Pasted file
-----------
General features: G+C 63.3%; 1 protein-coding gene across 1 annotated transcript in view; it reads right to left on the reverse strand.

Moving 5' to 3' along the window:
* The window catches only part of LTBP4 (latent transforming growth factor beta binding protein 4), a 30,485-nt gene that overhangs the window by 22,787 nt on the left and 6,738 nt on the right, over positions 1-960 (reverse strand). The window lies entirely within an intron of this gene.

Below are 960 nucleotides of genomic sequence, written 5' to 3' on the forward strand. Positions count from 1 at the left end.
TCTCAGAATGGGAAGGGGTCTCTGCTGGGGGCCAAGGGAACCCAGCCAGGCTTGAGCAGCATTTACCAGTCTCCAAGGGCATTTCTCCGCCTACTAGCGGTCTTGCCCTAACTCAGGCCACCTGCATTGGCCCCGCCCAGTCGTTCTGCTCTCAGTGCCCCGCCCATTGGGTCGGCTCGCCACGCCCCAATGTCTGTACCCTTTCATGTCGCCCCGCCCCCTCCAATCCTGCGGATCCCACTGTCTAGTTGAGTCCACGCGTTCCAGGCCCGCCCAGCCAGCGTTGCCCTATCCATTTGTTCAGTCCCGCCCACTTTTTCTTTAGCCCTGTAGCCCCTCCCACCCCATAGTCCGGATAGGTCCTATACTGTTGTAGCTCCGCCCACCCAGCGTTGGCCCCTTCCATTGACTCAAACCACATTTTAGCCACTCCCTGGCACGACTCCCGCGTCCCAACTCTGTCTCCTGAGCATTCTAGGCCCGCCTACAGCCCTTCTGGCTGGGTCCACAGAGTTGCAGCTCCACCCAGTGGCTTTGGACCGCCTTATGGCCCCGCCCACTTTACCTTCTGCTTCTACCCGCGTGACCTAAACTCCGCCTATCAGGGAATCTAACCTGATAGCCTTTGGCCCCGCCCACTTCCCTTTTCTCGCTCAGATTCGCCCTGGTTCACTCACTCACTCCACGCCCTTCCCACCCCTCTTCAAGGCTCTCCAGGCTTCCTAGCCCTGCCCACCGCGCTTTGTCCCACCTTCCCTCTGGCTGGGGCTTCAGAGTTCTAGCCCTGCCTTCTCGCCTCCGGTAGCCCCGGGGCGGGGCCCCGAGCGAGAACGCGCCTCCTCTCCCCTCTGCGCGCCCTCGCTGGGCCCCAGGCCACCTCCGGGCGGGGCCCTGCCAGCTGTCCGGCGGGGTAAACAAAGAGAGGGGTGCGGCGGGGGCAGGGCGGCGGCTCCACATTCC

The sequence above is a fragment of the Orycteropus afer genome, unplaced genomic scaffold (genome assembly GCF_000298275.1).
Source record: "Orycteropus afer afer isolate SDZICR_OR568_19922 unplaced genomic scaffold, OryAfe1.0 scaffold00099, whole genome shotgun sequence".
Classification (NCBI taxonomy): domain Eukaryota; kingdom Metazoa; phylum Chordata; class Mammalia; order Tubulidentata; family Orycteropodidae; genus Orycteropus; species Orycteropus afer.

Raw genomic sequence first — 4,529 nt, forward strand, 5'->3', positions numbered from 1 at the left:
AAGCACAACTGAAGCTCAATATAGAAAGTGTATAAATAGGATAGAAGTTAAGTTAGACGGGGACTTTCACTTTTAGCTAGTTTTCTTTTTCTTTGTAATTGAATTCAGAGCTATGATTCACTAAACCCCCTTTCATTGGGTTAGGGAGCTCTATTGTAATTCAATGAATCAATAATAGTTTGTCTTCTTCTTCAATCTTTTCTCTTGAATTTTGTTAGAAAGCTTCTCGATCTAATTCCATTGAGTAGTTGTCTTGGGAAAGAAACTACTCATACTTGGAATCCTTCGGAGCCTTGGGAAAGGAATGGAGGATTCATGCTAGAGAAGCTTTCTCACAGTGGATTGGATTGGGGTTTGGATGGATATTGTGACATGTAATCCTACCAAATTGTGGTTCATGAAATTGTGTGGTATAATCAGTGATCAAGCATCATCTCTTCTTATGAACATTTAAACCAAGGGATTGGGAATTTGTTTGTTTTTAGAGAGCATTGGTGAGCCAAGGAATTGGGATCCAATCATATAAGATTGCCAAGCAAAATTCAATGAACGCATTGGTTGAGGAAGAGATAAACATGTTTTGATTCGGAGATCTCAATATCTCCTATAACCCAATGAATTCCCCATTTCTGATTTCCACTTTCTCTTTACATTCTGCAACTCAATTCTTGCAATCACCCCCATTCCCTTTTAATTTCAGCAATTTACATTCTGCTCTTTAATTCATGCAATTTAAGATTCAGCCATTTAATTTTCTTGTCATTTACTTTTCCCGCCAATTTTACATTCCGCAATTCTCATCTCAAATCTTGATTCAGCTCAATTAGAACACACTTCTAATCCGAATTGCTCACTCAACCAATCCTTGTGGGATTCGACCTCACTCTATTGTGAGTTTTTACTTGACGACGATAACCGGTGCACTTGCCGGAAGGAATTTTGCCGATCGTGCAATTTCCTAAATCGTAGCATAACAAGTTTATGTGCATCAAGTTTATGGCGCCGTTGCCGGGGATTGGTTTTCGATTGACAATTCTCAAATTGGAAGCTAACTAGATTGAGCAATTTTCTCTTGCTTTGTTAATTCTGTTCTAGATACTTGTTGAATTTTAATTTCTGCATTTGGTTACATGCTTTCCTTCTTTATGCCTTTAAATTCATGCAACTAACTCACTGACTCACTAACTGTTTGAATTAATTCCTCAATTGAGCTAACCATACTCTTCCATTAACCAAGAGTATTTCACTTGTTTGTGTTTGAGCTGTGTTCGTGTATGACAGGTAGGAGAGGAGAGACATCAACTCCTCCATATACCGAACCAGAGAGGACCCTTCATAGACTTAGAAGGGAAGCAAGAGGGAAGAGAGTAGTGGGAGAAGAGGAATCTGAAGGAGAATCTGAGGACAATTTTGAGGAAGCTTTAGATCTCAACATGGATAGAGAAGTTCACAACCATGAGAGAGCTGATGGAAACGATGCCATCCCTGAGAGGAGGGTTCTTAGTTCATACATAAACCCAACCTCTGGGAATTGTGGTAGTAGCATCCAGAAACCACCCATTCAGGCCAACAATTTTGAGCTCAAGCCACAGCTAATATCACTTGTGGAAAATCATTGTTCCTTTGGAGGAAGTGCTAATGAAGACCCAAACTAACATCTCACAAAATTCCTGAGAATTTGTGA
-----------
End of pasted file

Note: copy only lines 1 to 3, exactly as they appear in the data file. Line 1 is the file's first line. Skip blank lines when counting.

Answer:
General features: G+C 63.3%; 1 protein-coding gene across 1 annotated transcript in view; it reads right to left on the reverse strand.

Moving 5' to 3' along the window:
* The window catches only part of LTBP4 (latent transforming growth factor beta binding protein 4), a 30,485-nt gene that overhangs the window by 22,787 nt on the left and 6,738 nt on the right, over positions 1-960 (reverse strand). The window lies entirely within an intron of this gene.